Wednesday, October 9, 2013

New concept

Like a lot of other photographers, I not only do my own blog but also spend time looking at others' photo blogs. Mainly, I do this for inspiration from the images. If the particular post is about equipment, I will quite often pass on taking a look.
But recently I spent sometime on Olivier Duong's blog and ran across a posting he did some time back about I.A.S. (You can read it yourself here: I recently made mention of G.A.S., or gear acquisition syndrome, and said, that for me, it was about images. Duong calls it I.A.S. or image acquisition syndrome. And he is not talking about buying others' images but getting a jolt when YOU get an image that grabs you.
Henri Cartier-Bresson said the first 10,000 images are your worst. Well, I have shot well in excess of 10,000 and am still hoping the next image I am lucky enough to capture is THE ONE!
But, in the meantime, I will keep trying. Since taking the minimalist approach with the sale of all my DSLR gear and the acquisition of its replacements, I have been having a few problems catching an image that I want to keep. So, I started just taking one of the two cameras rather than both. Only time will tell but I am hopeful that this will help me to focus on getting an image worth keeping no matter which camera I have in hand.
Today's image is a very ordinary, everyday occurance that many of us do. Just a simple shot of a gentleman doing his grocery shopping. There have been aspects of shooting with just a 35mm field of view that I did not like such as having too many elements in the compositon. So much so that the image is just a confusing collection of things and people. But, in this image, it works for me. Having the additional FOV gives the image more meaning in some ways.
Now, in color, this image did not work for me. Too much distraction. But simplifying it to a black&white image allows the gentleman to pop a little from the image and draw the eye. Plus add in the fact that the camera (a Fuji X100S) is totally silent and so small that it does not draw much attention even when I bring it to my eye. And, as I get used to the camera and its capabilities, it can sometimes be a one-handed operation (which allows me to keep the grocery cart under control).
So with that said, here is today's shot.

As always, make a comment!! Let me know what you think! Until next time, keep on shooting.....


  1. I like it Richard. The gentleman looks slightly bewildered by the sheer scale of choice open before him. The wide angle really gives a sense of scale, with almost nobody else around to clutter his wanderings through the store.

    As for I.A.S. I couldn't agree more. I have a Canon 60D DSLR camera which I am very pleased with. It is near the top end of the amateur range before getting into the Pro cameras and gives me all I need or am likely to need for a very long time. I have got used to it so it has become second nature to use it, so why would I want to change it for something else that I would have to get used to using all over again just for the sake of some latest technical feature. It's not about the gear it's about striving to make good images. That is something I am still working on. I look back over my images and realise there are very few I am REALLY pleased with. But in my defence I would say I haven't hit 10,000 yet!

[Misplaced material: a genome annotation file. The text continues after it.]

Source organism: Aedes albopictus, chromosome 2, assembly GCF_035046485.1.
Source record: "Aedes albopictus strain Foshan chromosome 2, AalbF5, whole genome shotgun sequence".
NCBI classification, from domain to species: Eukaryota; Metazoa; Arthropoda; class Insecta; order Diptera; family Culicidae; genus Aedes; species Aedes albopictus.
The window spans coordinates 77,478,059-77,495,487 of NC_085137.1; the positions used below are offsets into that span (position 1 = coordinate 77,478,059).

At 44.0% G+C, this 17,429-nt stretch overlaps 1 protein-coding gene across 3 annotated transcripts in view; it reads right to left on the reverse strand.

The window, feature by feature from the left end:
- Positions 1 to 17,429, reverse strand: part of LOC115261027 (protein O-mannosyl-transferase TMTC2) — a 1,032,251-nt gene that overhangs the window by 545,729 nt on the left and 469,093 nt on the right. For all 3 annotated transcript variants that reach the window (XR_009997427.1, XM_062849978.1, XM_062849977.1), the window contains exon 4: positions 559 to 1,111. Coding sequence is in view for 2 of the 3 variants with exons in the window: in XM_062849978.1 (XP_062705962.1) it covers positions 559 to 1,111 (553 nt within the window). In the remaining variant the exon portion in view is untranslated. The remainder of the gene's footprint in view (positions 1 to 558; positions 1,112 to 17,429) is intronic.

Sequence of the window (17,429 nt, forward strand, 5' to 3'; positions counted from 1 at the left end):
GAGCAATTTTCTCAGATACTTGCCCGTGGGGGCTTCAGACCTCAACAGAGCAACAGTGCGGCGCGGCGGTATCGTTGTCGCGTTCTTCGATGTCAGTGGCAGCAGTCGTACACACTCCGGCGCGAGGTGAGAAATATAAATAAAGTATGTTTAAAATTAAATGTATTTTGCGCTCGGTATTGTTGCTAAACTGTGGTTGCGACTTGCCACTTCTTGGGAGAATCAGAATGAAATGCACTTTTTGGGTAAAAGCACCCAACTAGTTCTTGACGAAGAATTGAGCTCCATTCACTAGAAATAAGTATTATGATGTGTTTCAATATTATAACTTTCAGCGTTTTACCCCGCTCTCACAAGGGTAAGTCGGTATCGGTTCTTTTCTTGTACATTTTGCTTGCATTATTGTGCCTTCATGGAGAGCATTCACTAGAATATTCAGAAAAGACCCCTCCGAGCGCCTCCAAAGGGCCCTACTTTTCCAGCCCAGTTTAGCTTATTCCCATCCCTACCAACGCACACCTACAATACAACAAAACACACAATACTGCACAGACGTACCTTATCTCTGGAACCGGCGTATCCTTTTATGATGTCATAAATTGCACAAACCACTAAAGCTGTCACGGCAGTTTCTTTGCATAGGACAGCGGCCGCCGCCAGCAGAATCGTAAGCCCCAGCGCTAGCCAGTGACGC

2. Thanks, David. And I agree with you hanging on to that Canon! While I have recently sold all my DSLR gear, it was more about weight and what my needs currently are. I used my Nikon D2H bodies for 10 years - a lifetime in the digital age - and had some consternation about selling them. But the capabilities were more than I needed anymore. With retirement becoming a fact of life, 8fps and lightning-fast AF and AF tracking I no longer needed. But they were, just as you said, an extension of my hand and mind. While I do not miss the weight and size of the cameras and the f2.8 zooms I carried, I do miss what I was able to achieve with them and how lost I seem with the new gear. I really have to give myself time as I find a new direction for my photography.
    Thanks for your encouragement!!!

  3. I forgot to mention that my other camera is a Zenith-B which pre-dates the digital age. In fact, it pre-dates auto-focus, aperture priority and shutter priority ... I've had it forty years this year and I still love it!!

  4. I remember you mentioning the Zenith-B in a earlier post comment. I think I may have mentioned that I have one film camera left and it belonged to my dad. He bought a Yashica Electro35 GS in the early '70s in London while visiting my sister and her husband at RAF Mildenhall. I still shoot with it on occasion as I love the lens and Tri-X! But it is highly advanced in compared to your Zenith as it has a CDS meter, aperture priority, and a connection for flash!!